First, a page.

By their junior or senior year, most students form the same assessment of a career’s worth of discussion sections: a few were really good, a few were painfully bad, and most of them were pretty worthless. Considering that many Yale students spend almost one-third of their classroom time in section, the poor quality of these weekly meetings is perhaps the biggest and most important problem the academic review committee can take on this year.

There are actually a few problems with sections, but the good news is that most of them are solvable. Most disappointing sections result from a combination of factors: students who aren’t interested in the class or skip the reading, students who are not comfortable speaking in small groups, teaching assistants who lead class poorly or are unqualified to teach on the subject, and lecture courses with material not well-suited to group discussion.

This last defect might be the easiest to fix. While sections have become a default for many lecture courses today, this only been the case in very recent years. The academic review committee should urge professors to think more critically about whether their lectures should really be accompanied by sections. Some classes — broad survey courses in particular –would be much more valuable if professors chose to lecture three times a week and cut the section.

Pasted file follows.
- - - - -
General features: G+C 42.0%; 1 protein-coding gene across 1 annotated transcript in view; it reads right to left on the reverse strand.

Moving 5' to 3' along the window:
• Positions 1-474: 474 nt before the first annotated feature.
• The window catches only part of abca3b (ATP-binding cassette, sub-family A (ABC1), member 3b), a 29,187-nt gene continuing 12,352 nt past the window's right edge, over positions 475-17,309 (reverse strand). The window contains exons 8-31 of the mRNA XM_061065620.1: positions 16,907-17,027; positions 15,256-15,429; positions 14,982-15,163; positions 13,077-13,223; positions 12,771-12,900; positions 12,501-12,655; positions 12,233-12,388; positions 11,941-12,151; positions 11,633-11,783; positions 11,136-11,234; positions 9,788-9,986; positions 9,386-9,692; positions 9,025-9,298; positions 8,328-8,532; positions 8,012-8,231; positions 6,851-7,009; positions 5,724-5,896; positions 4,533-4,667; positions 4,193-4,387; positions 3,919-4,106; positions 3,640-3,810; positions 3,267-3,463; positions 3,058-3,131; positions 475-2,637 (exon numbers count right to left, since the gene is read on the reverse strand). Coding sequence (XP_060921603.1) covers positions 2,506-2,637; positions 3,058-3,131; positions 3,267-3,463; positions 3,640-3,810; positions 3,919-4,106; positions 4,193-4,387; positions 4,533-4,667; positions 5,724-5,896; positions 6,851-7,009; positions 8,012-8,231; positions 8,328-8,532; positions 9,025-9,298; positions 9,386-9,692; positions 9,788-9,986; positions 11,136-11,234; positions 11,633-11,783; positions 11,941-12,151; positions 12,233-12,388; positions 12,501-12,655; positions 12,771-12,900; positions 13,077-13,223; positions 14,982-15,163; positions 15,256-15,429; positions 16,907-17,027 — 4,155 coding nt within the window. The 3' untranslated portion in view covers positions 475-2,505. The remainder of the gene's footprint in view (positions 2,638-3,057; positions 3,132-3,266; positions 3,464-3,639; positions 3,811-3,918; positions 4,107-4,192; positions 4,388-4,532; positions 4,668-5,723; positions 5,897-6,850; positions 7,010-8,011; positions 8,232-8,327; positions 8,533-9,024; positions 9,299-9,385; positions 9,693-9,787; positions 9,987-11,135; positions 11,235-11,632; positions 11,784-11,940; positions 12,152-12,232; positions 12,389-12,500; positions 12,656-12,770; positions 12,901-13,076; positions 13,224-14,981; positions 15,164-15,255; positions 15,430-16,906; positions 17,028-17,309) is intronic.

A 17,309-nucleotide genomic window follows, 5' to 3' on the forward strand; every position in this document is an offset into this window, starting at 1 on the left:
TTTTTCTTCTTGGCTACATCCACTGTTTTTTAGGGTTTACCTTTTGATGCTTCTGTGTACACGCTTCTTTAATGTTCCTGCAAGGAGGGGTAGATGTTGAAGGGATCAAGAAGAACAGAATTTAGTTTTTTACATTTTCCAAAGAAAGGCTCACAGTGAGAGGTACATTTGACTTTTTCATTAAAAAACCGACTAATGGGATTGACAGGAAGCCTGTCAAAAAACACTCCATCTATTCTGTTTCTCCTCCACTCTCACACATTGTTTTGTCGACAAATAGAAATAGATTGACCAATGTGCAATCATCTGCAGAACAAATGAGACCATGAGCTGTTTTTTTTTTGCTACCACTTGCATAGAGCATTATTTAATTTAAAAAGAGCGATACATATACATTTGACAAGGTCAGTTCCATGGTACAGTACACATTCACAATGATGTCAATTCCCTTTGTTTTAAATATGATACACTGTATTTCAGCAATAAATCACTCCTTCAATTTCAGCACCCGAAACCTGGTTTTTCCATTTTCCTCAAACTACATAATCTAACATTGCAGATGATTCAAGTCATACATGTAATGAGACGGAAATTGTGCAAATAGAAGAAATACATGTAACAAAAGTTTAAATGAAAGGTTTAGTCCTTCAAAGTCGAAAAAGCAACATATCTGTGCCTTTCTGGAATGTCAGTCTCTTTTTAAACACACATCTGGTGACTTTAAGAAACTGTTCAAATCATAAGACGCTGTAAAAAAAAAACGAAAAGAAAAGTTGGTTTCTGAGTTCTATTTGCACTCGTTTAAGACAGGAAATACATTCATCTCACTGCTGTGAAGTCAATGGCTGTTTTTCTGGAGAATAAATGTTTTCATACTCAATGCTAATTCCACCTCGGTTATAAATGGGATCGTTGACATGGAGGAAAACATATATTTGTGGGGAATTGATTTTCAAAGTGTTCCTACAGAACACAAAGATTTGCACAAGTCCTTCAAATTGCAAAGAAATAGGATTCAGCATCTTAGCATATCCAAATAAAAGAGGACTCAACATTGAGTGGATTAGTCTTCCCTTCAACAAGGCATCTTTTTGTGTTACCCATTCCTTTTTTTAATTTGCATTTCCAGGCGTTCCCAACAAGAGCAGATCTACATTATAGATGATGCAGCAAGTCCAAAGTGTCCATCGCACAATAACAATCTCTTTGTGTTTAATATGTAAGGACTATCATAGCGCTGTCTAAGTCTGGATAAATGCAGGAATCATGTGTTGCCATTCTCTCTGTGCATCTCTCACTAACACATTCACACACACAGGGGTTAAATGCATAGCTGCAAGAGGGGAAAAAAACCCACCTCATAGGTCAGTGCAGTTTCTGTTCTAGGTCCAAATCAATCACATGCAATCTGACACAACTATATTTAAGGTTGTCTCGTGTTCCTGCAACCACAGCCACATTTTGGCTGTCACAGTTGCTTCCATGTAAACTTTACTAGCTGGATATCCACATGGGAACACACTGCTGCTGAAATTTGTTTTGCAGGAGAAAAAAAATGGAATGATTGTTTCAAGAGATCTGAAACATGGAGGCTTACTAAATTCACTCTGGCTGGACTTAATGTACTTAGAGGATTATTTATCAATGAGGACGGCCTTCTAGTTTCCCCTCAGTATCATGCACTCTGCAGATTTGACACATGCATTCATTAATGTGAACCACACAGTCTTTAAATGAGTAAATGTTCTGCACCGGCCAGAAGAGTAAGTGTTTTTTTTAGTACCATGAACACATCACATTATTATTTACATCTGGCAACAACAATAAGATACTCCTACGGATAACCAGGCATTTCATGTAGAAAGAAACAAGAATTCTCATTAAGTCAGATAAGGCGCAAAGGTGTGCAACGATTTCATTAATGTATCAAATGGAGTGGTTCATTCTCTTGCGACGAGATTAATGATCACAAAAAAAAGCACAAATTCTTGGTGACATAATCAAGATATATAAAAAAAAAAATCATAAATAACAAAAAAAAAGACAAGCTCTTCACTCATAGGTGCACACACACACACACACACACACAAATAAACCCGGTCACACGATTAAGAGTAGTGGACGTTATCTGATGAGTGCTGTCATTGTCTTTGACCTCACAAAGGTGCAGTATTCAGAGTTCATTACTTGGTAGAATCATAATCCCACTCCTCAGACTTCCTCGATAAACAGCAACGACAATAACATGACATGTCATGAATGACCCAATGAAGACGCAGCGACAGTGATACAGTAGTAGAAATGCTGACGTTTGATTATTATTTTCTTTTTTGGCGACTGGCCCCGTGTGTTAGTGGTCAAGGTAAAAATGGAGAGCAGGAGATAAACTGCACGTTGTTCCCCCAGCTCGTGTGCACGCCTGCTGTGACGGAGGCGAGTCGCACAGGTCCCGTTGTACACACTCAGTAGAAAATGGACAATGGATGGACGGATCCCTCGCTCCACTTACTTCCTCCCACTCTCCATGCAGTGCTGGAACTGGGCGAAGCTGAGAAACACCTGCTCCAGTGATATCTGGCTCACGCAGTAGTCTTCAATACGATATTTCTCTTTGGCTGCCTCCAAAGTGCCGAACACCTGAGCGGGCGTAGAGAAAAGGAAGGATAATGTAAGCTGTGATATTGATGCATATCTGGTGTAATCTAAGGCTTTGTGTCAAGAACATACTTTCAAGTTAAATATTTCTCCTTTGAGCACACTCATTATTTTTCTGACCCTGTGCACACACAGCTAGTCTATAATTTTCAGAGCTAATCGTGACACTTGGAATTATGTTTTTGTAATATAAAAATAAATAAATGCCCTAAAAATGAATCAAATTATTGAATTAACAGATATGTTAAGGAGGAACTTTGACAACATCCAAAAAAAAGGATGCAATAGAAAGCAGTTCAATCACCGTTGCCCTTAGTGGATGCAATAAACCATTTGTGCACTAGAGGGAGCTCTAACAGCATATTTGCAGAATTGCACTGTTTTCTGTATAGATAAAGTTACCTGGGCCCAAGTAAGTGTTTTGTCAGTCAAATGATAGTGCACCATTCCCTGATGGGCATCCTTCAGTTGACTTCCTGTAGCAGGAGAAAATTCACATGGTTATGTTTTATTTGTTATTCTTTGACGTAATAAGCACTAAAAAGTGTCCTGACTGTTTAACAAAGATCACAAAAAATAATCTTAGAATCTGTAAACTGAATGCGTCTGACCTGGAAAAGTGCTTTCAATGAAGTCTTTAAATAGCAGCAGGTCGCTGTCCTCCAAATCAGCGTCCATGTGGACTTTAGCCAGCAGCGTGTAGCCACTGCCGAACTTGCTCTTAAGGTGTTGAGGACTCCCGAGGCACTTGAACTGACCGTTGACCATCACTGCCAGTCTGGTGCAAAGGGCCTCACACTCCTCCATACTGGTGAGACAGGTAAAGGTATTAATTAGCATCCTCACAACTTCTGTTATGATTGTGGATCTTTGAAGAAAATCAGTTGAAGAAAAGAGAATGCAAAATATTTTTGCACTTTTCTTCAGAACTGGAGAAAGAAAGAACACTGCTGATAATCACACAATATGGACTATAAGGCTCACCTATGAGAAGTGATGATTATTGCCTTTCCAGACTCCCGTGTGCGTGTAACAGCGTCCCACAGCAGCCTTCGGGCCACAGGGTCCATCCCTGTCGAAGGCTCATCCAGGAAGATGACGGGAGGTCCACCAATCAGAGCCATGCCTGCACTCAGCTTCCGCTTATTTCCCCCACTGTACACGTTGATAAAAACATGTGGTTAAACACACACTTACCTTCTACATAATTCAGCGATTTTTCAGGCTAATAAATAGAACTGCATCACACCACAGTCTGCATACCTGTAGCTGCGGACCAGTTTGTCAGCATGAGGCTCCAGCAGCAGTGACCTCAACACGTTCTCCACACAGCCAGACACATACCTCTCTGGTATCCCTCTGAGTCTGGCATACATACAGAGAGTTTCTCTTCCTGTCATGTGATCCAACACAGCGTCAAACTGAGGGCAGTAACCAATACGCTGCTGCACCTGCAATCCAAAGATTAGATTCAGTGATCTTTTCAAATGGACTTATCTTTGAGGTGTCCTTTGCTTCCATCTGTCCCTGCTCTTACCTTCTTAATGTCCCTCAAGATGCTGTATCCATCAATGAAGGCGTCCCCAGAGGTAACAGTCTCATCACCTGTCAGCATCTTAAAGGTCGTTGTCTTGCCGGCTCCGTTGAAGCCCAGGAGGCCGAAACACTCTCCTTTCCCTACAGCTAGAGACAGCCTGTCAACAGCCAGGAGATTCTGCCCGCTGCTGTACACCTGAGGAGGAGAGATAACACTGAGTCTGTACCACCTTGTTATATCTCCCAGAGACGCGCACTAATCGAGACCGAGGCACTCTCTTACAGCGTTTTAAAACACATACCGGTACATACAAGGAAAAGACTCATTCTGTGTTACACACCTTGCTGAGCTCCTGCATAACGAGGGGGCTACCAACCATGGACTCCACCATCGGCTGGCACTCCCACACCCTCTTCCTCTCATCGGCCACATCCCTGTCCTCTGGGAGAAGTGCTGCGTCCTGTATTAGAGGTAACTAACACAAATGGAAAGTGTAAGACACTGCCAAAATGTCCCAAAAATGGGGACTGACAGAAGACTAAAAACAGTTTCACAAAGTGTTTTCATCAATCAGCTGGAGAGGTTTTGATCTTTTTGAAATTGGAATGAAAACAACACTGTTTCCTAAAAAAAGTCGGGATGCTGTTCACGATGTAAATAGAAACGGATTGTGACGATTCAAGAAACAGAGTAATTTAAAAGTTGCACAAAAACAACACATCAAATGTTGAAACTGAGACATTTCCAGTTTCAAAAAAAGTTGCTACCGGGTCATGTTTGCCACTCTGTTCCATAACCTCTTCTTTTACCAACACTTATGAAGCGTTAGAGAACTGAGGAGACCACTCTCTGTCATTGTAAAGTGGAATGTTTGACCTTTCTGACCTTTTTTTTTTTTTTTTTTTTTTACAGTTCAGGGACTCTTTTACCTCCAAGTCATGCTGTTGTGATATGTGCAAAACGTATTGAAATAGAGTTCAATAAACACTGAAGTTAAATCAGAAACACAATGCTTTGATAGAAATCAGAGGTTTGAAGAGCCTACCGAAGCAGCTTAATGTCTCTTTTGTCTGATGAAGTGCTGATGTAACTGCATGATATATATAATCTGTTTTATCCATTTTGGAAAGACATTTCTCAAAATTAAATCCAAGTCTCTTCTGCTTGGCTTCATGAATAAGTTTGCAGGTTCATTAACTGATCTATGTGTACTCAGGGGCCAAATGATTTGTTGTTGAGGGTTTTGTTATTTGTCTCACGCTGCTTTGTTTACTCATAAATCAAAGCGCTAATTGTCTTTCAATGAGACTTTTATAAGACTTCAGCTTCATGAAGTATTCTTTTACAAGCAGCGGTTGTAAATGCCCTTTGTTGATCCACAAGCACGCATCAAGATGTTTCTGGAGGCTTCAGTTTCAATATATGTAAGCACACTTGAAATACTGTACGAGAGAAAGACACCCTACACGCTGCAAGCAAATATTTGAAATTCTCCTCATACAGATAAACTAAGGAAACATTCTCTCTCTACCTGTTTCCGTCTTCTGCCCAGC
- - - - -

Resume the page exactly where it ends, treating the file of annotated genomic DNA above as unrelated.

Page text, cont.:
In courses that fit well with discussion, the committee should encourage professors to offer sections only optionally. For example, students who take the section might receive 20 percent of their course grade from discussion and the rest from papers and tests, while students who elect not to take the section would receive their entire grade based on papers and tests.

This system would solve several problems at once. First, sections would be dramatically improved by a full complement of students especially interested in the course material and committed to discussion. Second, students who do not like speaking in small groups or are not taking the class seriously would not have to waste their time in section. And finally, making most sections optional would decrease the number of TAs thrown into courses in which they have little expertise.

In many ways, the question is not whether the committee can solve the problem of sections, but whether it will try. The underlying issue is that both these plans — cutting sections for some classes and making them optional for most others — would considerably decrease the demand for graduate student teachers. Given the tense relationship between some graduate student groups and the University, it might be tempting for the committee to bypass the issue of sections for political reasons.

We think such a decision would be highly disappointing and contradictory to the charge Yale President Richard Levin gave the committee six months ago. Reforming sections might be the single best way to immediately improve the undergraduate curriculum — we hope the committee doesn’t let that opportunity pass.